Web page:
One of the areas of France we have wanted to visit is Provence. We love the wines from the region, plus we've wanted to take a French cooking class while here, so we combined both interests into a Provence getaway this week in Avignon, the capital of the Rhone region.
First up was a cooking class at Jean-Mark Villard's French Cuisine school. Jean-Marc, the chef, and his lovely wife Alice, the business manager, run this school out of their beautiful home in the village of Maubec, located 30km (18 miles) east of Avignon. Priscilla is going to take over the writing duties to tell you about Jean-Marc's class.
Jean-Marc Villard's School of French Cuisine
I asked Tom if I might write a bit in the blog about our cooking class as I thought it might be one of the highlights of our time here. I was right! Many years ago, I served on the board of Kantorei, a Twin Cities based choral ensemble. One of the singers/board members had a serious side gig teaching cooking classes in Provence. Occasionally he teaches in Julia Child's former home. Since hearing of his classes, I've always wanted to take a cooking class in Provence. While Jean-Marc and Alice's home is not Julie Child's, it is a dream of a home. I could live the rest of my life there...Hah!
The home is set in the countryside, with small vineyards, horses grazing and beautiful homes dotting the land. You enter the home through the garden and up onto a stone patio, where a table sits in the middle. Two large trees, planted close together, have been pruned and trained to grown up onto a pergola and provide enough shade for any hot day. Jean-Marc said it is now too cold to take their morning coffee out there. As Minnesotans we thought 60 degrees sounded perfect. Our taxi arrived 20 minutes late so we arrived late to our class. But thankfully everyone was very kind about our delayed arrival. Next time we will take more photos of the outside of the house.
Jean-Marc and Alice are such welcoming people. Alice took note of my caffeine habit and served me an espresso at every opportunity. As soon as I had finished my second espresso and a couple of lovely shortbread cookies, we headed off to the local co-op to do our shopping for our class. This co-op is such an amazing place. It is owned and run by the farmers that provide everything that is sold. From the vegetables and fruit to meat and fish, everything is produced by the farmers. Each farmer is required to also devote time to working in the co-op during the week. During Covid, the co-op was able to remain open and the community was able to eat and still support the farmers. Jean-Marc only shops at this co-op as everything is fresh and he knows every farmer. Nothing is wasted in the co-op. If any of the fresh food is aging, farmers will put is in a jar. Fruit is turned into jam, meat into a terrine or pâté. I couldn't help thinking of my Grandma Halsted during the war. She and my Grandpa Halsted owned a grocery store, and when the food was on the "edge", she would can it. Even if it was just a half a pint.
Alice runs the back of the house and Jean-Marc, the front end. Alice's brother, who lives on the property, assists with clean-up while cooking is going on, bussing dishes out of sight quick as a flash and returning them to duty minutes later. It is quite the operation. Jean-Marc has a lot of experience teaching in culinary schools, serving as a chef in several restaurants, and in his own cooking school which we experienced. Jean-Marc also had a stint in St. Louis, MO in the USA where he perfected his command of English. All of this to say that we had wonderful instruction. I learned so much and plan to use all of Jean-Marc's tricks to enhance my own cooking and baking. I think you get the idea that I loved this experience and plan to make a repeat visit. I'll let the photos speak for the rest.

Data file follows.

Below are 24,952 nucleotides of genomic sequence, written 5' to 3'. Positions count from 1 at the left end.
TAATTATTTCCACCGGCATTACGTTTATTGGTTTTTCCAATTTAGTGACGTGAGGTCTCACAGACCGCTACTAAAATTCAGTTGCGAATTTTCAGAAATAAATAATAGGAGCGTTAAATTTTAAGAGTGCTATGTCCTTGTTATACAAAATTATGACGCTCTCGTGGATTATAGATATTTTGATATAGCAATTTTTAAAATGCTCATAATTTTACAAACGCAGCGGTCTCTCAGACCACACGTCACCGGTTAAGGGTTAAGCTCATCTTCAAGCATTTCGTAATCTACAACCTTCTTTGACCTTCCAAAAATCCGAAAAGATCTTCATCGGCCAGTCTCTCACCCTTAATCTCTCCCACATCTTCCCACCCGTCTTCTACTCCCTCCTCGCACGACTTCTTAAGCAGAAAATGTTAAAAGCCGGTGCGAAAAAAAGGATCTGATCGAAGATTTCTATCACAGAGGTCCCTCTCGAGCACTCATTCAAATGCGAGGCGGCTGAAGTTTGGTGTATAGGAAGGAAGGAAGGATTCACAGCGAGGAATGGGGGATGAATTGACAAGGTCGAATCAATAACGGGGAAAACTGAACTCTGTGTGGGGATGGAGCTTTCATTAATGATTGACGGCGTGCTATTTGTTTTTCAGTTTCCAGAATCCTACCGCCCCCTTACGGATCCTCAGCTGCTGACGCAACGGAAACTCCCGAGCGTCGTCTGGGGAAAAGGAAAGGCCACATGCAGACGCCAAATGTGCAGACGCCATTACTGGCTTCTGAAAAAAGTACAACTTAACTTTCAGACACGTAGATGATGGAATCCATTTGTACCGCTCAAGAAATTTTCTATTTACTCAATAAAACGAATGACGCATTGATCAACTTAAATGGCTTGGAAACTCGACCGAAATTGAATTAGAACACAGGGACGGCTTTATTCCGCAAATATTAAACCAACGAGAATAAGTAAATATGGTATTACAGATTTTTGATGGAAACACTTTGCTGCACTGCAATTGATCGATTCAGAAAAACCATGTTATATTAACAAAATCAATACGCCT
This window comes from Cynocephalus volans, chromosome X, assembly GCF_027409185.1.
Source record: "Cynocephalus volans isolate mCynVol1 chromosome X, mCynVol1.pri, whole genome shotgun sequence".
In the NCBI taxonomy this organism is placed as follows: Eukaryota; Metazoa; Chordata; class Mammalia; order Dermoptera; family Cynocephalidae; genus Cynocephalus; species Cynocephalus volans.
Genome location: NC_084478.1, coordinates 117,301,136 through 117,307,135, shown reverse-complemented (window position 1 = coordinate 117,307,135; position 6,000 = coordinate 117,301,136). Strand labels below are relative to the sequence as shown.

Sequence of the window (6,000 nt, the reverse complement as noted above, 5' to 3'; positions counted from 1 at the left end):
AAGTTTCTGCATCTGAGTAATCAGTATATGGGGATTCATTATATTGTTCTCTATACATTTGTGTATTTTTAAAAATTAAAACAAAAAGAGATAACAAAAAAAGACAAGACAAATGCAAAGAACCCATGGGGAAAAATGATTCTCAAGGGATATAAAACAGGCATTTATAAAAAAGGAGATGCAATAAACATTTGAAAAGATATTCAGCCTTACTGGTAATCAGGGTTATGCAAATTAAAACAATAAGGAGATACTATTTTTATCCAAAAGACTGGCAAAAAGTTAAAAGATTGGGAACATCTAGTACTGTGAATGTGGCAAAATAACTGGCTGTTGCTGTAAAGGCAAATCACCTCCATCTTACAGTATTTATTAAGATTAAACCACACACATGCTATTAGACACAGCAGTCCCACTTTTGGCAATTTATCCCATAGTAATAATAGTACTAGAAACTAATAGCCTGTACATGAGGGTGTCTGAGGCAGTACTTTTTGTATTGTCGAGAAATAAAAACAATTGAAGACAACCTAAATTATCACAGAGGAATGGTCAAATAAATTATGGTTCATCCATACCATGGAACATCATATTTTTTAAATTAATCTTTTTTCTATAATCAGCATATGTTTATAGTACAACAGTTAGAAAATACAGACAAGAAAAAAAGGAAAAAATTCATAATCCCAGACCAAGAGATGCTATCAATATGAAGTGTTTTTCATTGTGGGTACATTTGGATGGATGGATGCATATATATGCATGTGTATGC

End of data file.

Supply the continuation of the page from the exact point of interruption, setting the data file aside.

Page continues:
On the second day of our time in Avignon we took in a Chateauneuf du Pape wine tour. The reds of the Chateauneuf du Pape region happen to be Priscilla's favorite. In fact, they were her entrée to red wines in general. Our tour was put on by Provence Panorama. We were in a small group of eight...a couple from Sweden, a couple from Poland and Switzerland, a couple from Tennessee (soon to be North Carolina), and us. We were amazed at how incredibly rocky the soil is in the Chateuneuf du Pape area. The harvesting is done by hand. I can imagine the field workers have to be careful not to turn an ankle on those rocks.
In all we visited five wineries, tasting wines from the Gigondas, Lirac, and Chateauneuf du Pape appellations. We stopped for an excellent three-course meal at a restaurant on site at one of the wineries. One of the happy surprises of these tastings was the white wines of the region. Because the production of white wines only comprises about 5% of the total production from the region, all of it stays in France. As our tour guide, Gilles, said, we keep the best for us. Priscilla, who tends to prefer red wines, especially enjoyed the whites from the region. We ended up buying bottles from each winery. We had no intentions of bringing any of this back to the states with us. It will all be consumed or gifted in France. I'd say our favorite red was actually a Gigondas–the 2019 Domaine Grand Romane from Pierre Amadieu. We bought two bottles of that wine.
Schlepping ten bottles of wine back on the train was not for the weak of heart, but we made it no worse for the wear. We have a short outing this weekend to the Royaumont Abbey which we will write about in an upcoming post. Then we will prepare for the Thursday arrival of guests from Minnesota, Priscilla's sister Roberta and our niece Maddie. And then on Friday our daughter Anna arrives on the train from Nantes, where she has her study abroad. She will spend the weekend with us all before heading back on Sunday.